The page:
■ 29 February 2012 by James Martin
Pamela Sheldon Johns has written one of the finest books on the joys of peasant cooking imaginable: Cucina Povera: Tuscan Peasant Cooking isn’t the usual list of recipes you can’t replicate because the ingredients are uber-expensive or not available in your area, it is a fascinating excursion into the mindset of simple country folk in their kitchens, wasting nothing while churning out unimaginably tasty food.
What I’m saying is this: you could cherish this book even if you didn’t cook a single thing from it. It is a book meant to be read, not just propped upon on the kitchen counter and submitted to the indignities of spattering grease. It brims with photos, remembrances, and sound advice. It is nice to hold and thumb through. You’ll come away with an intimate knowledge of the peasant kitchen and the sturdy folks who occupy those kitchens, the most important room in the house.
Cucina Povera will remind you of the lost cleverness in our throw-away world. Imagine the complicated Venn diagram that could come out of the work of processing chestnuts:
Nothing was wasted; it could be considered the symbol of cucina povera. The nut was eaten fresh or dried and ground for flour; the shells were used for the fuel to dry the chestnuts, the dark, pungent honey from the chestnut flowers was eaten with the fresh local ricotta. The best wood of the tree was used for building barrels, furniture, and hand tools. Lesser-quality wood was used for fencing and posts, then shaved pieces became baskets, and the leftover bits of wood were turned into slow-burning charcoal used in the forging of knives and sharp tools. The fresh leaves, along with old chestnuts and acorns, were used for animal feed, and in the autumn the fallen leaves were used to line the stalls in place of hay, which was used in the paper mills.
A friend introduced me to the concept of “hedonistic sustainability” the other day. It occurs to me that cucina povera is just that. You don’t throw shrimp shells away, you use them because they hold more characteristic flavor than the flesh of the shrimp; you use them to impart flavor back into the dish because that way you can derive more pleasure from it. The same way with onion skins; use them in broth, not just to get rid of them, but they, too, impart more flavor than the edible flesh of the onion. Sustainability should have hedonistic benefits; all the gathering of field herbs the Italians still do isn’t because they couldn’t go and spend a load of money for tasteless industrially-grown herbs, but because field herbs and wild asparagus bring them more pleasure—and, as a hidden benefit, those plants come back year after year, sustainably.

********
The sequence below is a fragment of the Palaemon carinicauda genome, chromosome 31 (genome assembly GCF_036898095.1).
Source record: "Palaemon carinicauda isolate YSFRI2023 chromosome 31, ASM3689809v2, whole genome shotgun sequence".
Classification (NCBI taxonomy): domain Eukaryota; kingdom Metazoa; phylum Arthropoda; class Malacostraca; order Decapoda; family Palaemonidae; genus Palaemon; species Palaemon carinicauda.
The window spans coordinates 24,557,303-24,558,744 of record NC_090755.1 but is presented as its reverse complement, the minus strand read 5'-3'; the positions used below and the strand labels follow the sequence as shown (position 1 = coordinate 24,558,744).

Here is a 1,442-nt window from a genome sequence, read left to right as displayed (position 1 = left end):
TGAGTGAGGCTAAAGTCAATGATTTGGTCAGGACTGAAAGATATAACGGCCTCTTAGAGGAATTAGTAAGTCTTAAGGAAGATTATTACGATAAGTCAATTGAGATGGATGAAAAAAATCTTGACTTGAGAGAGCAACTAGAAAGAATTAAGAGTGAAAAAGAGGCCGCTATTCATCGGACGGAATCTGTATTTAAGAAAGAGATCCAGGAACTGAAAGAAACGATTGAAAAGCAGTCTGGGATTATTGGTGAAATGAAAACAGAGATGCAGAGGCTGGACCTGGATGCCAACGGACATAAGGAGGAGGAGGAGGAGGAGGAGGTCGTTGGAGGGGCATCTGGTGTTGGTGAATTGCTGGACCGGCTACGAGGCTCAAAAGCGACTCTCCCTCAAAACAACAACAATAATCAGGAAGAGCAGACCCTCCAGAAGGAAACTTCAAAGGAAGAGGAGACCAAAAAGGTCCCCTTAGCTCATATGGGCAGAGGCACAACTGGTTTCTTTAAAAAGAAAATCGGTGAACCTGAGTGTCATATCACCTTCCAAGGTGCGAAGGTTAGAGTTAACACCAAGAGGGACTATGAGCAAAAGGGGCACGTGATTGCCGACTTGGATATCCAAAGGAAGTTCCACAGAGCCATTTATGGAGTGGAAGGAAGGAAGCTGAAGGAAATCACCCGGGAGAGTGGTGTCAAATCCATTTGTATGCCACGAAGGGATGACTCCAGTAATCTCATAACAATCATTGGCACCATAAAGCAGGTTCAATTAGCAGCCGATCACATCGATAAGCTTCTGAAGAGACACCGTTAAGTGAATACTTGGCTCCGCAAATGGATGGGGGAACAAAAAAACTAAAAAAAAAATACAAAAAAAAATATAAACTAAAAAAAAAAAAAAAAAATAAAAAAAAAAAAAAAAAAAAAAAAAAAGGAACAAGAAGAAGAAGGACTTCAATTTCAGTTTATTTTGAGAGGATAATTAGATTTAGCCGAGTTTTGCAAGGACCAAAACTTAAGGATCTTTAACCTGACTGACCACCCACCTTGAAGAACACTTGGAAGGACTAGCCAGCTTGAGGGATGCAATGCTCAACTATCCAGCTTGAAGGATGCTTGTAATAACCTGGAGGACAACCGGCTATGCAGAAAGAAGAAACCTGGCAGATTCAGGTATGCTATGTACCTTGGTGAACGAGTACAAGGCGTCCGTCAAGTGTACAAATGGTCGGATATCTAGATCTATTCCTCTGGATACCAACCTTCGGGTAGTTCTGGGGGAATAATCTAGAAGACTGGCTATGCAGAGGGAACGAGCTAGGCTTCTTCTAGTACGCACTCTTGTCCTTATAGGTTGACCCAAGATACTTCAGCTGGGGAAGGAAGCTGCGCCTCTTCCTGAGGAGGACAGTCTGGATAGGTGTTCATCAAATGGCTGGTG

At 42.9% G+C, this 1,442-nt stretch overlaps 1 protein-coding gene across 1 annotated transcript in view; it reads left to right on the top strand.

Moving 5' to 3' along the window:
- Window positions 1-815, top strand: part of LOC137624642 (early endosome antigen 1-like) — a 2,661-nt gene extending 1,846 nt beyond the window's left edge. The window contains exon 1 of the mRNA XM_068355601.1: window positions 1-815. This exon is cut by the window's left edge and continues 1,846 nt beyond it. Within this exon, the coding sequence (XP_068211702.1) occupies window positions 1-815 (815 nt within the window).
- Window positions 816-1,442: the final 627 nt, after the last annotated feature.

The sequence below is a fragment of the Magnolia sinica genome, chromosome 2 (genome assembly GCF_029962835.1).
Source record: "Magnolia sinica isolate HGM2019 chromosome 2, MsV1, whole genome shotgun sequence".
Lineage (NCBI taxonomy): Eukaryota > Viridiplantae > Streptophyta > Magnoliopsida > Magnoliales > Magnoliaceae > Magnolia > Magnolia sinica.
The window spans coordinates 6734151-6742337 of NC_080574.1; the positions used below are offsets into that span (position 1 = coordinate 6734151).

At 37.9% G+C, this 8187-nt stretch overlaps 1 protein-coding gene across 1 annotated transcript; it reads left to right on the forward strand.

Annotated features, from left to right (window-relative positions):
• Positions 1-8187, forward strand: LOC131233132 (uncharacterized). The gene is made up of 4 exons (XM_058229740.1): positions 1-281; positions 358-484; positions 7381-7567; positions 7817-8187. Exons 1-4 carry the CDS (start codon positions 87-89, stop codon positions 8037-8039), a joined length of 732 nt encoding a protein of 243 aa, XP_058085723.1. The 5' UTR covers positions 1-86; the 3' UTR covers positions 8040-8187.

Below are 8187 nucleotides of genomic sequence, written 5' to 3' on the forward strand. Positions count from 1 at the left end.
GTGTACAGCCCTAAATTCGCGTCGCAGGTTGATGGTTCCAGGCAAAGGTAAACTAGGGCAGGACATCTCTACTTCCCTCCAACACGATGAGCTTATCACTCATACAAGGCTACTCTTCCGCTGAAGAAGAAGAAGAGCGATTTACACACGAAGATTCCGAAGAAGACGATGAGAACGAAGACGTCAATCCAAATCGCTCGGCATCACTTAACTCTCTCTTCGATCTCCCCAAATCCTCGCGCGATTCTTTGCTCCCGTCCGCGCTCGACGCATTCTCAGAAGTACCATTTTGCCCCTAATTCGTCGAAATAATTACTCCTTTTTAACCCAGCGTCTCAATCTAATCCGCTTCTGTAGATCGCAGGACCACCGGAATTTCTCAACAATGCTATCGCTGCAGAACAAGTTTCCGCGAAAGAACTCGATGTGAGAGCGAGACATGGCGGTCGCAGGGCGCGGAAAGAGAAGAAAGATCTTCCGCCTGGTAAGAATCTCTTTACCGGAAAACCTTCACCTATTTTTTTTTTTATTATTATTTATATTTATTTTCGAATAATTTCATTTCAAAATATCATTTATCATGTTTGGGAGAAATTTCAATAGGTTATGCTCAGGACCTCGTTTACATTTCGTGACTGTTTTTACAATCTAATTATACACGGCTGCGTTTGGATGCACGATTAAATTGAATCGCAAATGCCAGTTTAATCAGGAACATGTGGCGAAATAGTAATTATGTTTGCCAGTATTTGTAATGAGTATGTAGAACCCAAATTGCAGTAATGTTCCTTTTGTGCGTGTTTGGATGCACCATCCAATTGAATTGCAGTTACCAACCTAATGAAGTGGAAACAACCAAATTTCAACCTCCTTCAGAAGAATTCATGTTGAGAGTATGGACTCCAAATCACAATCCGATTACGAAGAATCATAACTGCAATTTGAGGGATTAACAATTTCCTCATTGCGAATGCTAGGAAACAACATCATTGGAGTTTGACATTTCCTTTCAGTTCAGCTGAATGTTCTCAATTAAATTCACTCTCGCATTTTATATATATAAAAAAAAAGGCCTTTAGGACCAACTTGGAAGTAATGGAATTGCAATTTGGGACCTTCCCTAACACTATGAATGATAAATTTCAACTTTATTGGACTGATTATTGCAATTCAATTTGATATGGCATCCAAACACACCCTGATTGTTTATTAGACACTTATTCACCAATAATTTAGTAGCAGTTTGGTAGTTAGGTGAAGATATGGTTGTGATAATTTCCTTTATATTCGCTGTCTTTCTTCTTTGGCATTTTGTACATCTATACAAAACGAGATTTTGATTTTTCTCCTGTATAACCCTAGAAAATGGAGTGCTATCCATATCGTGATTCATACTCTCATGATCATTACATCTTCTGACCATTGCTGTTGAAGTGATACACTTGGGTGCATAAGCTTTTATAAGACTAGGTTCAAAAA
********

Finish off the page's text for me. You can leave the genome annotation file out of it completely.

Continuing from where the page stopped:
This, I think, is why cucina povera has legs. It’s the way to the sustainable future through simple and tasty food. Books like Cucina Povera will provide the link to the past so that we can return to the place where we made the wrong turn and can continue toward a new and more pleasurable future of good eats—or at least a future of considerably less industrial crap food. We’ll see, but good food is worth fighting for. It’s the stuff of life.
Buy this highly recommended book on Amazon, hardcover or for Kindle: Cucina Povera: Tuscan Peasant Cooking
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■ 13 May 2011 by James Martin
Downie and photographer Alison Harris scoured the Eternal City for months to discover places far from the cacophony tourists encounter when they and their buses crowd into the places travel writers send them.
Downie began by demonstrating the sounds commonly heard in the city, playing the noises back on a tiny recorder, as you can see in the picture.
I remember our stay in a fleabag hotel near Stazione Termini many years ago with a particular lack of fondness. When we checked in on a hot day, we were glad to note that outside our flimsy window there appeared to be a large, empty parking lot. At least, we thought, there would be quiet, even with the window cranked open.
During the night, at irregular intervals, the lot filled with city buses. At 5:30 in the morning a driver went out and started a great majority of them. They rattled and belched in the (finally!) cool air of morning while I said to my sleepless self, “how long can it possibly take to warm up a Roman bus?”
Perhaps you know the answer. I don’t. The rattle-belching went on for hours, graying the air and leaving a stink in it that would eventually come to intertwine with the threads in our clothing. I left. At least there are cafes open in Rome at all hours.
In any case, we started the San Francisco evening, appropriately, listening to the noises that define Rome, and then, as Alison Harris’ photos faded in and out in a dreamy sequence on the screen in front of us, our eyes came to rest in a series of parks, wooded gardens, courtyards and ruins uncovered and disclosed by Downie and Harris, places that were accessible to all.
The little square book (“really a picture book,” Downie admitted) is a treasure trove of unexpected pleasures, less a guidebook than a coffee table book for folks like us who live small. Like the places it describes, the book is a miniature pleasure that invites you to get absorbed in it, like a tiny picture, extravagantly matted, that you have to lean forward to see.
I recommend you buy one. Especially if you can’t afford a hotel in Rome with triple-paned glass in the windows.
Buy the book: Quiet Corners of Rome
Martha’s review of Quiet Corners of Rome